Investing in ethanol was a high-octane activity this year, especially when the price of regular gasoline surpassed $3 a gallon.
Although interest has diminished with lower gas prices, an average investor can buy company stocks or mutual funds that concentrate on ethanol production, but few will be able to shell out several thousand dollars to directly fund one of the new factories springing up around the country.
"There's huge interest in ethanol," said Charlie Rentschler, a 30-year agribusiness analyst now with Wall Street Access, a New York firm.
About 110 ethanol plants are in operation nationwide, and 50 more are under construction. Within two years, production of ethanol could be up to 9 billion gallons annually. The Andersons Inc., a suburban Toledo agribusiness, is involved with five such plants or proposed plants.
Dennis Marzoc, of Rossford, said he bought 25 shares of The Andersons several years ago for under $10, only to watch the stock soar in the past two years, peaking at more than $120, then splitting 2 for 1, and last week trading at about $38 a share.
"I knew The Andersons was a good company," said the 19-year member of the Toledo fire department. When the split was announced, he said, "I wanted to get a home-equity loan [to buy more shares], but that's taking a risk."
The ethanol and general energy sector has been one of the hottest investment areas, attracting individual investors and corporate cash, hedge funds, mutual funds, and private-equity firms.
The allure is that the alternative fuel, which is mixed with regular gas, could help cut America's dependence on foreign oil.
Mr. Rentschler, the analyst, cautioned that ethanol investments are not for everyone. The factories typically cost $50 million to $80 million and can take years to yield a return on the investment.
"There's enormous risk," he said. The prices of corn, natural gas, and oil could harm ethanol producers.
"I would say interest has waned," said Wallen "Buzz" Crane, senior vice president in Smith Barney's Toledo brokerage. One ethanol stock, Pacific Ethanol Inc., quadrupled in price this year, then fell off sharply.
Robert Heisler, manager of an Edward Jones office in Sylvania, said there are more sellers than buyers of ethanol stocks now, but he recalled half a dozen buys recently.
His firm's analysts in St. Louis are lukewarm about ethanol.
Energy analysts Lanny Pendill and Amy Song recommend that no more than 8 percent of an individual's stock portfolio be in energy, and they suggest that should be concentrated mostly in traditional oil companies. They recently said the outlook for sustainable growth for the U.S. ethanol industry is "highly uncertain."
Still, Mr. Rentschler has a "buy" rating on The Andersons, not because of ethanol alone, but because it is a well-run firm involved with grain handling, general stores, turf products, and railcar leasing.
Analysts' opinions about companies in the industry vary. The main analyst following Pacific Ethanol - which got an $84 million infusion from billionaire Bill Gates - recently lowered the rating on its stock to hold from buy.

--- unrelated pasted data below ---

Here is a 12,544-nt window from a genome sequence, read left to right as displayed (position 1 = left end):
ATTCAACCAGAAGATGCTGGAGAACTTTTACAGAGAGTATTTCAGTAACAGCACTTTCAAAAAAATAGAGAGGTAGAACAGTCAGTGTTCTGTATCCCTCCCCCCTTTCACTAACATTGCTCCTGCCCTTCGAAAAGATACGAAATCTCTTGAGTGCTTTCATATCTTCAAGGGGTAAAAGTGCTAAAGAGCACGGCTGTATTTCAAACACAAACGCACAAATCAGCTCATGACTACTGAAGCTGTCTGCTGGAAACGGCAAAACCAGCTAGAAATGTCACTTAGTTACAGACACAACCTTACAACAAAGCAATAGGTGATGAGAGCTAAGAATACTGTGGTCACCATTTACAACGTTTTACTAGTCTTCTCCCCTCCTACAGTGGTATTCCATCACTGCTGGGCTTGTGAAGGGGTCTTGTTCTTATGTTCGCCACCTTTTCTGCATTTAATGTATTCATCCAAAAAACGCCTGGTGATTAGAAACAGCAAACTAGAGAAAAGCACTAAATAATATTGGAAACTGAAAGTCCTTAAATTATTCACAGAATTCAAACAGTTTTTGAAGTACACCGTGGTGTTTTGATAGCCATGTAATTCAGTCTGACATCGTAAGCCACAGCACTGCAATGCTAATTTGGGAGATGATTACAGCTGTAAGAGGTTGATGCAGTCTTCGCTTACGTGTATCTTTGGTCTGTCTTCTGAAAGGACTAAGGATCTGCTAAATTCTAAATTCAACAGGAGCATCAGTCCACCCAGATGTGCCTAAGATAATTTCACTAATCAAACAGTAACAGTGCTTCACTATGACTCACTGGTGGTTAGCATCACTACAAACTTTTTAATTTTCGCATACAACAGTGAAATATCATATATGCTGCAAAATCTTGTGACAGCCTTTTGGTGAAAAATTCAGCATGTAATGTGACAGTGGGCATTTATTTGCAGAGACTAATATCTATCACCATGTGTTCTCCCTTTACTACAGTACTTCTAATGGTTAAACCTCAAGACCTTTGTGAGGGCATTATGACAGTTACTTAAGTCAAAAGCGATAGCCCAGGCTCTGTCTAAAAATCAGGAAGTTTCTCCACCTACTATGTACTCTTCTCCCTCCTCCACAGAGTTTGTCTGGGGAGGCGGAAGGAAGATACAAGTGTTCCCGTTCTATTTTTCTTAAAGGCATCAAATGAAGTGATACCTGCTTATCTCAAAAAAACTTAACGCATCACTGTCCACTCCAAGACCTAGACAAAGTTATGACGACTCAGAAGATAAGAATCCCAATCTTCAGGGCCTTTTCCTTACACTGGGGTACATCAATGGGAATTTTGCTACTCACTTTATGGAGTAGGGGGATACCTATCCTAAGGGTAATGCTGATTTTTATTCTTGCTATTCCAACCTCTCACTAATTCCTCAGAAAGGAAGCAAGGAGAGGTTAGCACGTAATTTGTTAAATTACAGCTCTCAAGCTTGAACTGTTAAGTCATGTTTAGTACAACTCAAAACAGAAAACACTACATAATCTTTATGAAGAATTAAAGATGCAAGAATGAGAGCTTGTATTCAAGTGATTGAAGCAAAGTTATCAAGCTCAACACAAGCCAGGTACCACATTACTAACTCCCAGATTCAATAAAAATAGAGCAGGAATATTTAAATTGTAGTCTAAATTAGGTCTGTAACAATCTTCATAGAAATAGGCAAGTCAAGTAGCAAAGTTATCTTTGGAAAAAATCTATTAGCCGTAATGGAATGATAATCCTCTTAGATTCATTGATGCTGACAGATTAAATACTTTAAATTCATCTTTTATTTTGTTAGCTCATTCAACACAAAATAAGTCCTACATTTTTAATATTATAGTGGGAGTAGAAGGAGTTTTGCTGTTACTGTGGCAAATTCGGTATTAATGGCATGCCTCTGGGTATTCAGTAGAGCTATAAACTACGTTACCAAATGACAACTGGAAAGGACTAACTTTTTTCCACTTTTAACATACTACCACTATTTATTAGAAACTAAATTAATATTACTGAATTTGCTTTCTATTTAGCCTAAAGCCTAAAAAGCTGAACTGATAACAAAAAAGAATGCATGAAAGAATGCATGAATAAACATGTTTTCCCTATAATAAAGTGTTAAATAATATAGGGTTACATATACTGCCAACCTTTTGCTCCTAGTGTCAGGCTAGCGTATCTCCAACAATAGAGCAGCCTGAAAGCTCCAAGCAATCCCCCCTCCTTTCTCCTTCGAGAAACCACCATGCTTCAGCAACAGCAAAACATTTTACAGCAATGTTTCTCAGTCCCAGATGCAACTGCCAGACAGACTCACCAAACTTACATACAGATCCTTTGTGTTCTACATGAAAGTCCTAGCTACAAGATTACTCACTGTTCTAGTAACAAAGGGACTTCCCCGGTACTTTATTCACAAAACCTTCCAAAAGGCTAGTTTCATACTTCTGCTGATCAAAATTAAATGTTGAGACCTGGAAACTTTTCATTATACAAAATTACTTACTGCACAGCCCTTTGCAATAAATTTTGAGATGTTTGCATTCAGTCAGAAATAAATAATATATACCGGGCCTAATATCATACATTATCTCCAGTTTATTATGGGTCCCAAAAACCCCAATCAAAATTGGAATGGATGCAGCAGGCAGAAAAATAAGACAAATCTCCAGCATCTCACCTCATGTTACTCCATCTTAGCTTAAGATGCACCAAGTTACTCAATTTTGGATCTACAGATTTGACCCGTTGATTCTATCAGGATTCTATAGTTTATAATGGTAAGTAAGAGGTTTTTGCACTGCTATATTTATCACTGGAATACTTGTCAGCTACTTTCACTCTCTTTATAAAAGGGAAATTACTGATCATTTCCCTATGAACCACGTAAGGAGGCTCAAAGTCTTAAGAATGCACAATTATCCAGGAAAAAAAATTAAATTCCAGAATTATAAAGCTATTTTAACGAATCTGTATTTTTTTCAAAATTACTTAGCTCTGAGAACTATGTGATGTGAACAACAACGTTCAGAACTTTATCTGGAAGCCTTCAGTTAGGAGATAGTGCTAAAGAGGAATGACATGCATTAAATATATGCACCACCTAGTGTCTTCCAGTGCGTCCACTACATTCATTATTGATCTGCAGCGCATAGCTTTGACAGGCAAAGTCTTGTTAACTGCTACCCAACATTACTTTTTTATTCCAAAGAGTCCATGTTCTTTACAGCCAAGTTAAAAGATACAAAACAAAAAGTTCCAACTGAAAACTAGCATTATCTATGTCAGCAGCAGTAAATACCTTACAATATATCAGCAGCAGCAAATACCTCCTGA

Agribusiness giant Archer-Daniels Midland Co., the biggest player in the ethanol industry, has five analysts suggesting a buy, four recommending holding, and one calling for selling. Three main analysts have a buy rating on The Andersons stock.
A number of mutual funds have large stakes in such companies as Archer-Daniels-Midland and The Andersons, as do a number of hedge funds that typically cater to high rollers.
The market is opening up to numerous smaller companies, including start-ups such as Aventine Renewable Energy Holdings Inc., which began trading in May; VeraSun Energy Corp., launched in June, and Southridge Enterprises Inc., which trades on Nasdaq's Bulletin Board electronic quotation system.
Several ethanol investment cooperatives have sprung up in the Midwest selling limited partnerships in proposed plants, typically for $20,000 and up. But those investors must have high net worth or high incomes. One such group recently raised $45 million in western Ohio and eastern Indiana.
Experts say stocks and bonds of companies that primarily produce ethanol are riskier than typical investments, and they urge investors to allot only a small percentage of their portfolios to ethanol. In the case of bonds, experts advise checking the bond rating to determine how risky it might be.
Some large companies also are getting involved in ethanol, such as Marathon Oil Co., which is partnering with The Andersons to build ethanol plants.
One longtime Andersons shareholder, Kelly McCloskey, of Maumee, said she was delighted the local firm got into ethanol, adding, "I'll certainly purchase more stock."
Many area investors said they have waited too long to get in on the ground floor of the ethanol industry.
Dave Ronau, of Maumee, an Internet sales manager for Allied Building Products in Toledo, said he strongly considered buying stock in The Andersons before it got hot late last year.
"Actually, I've been kicking myself," he said.
Contact Homer Brickey at: firstname.lastname@example.org or 419-724-6129.
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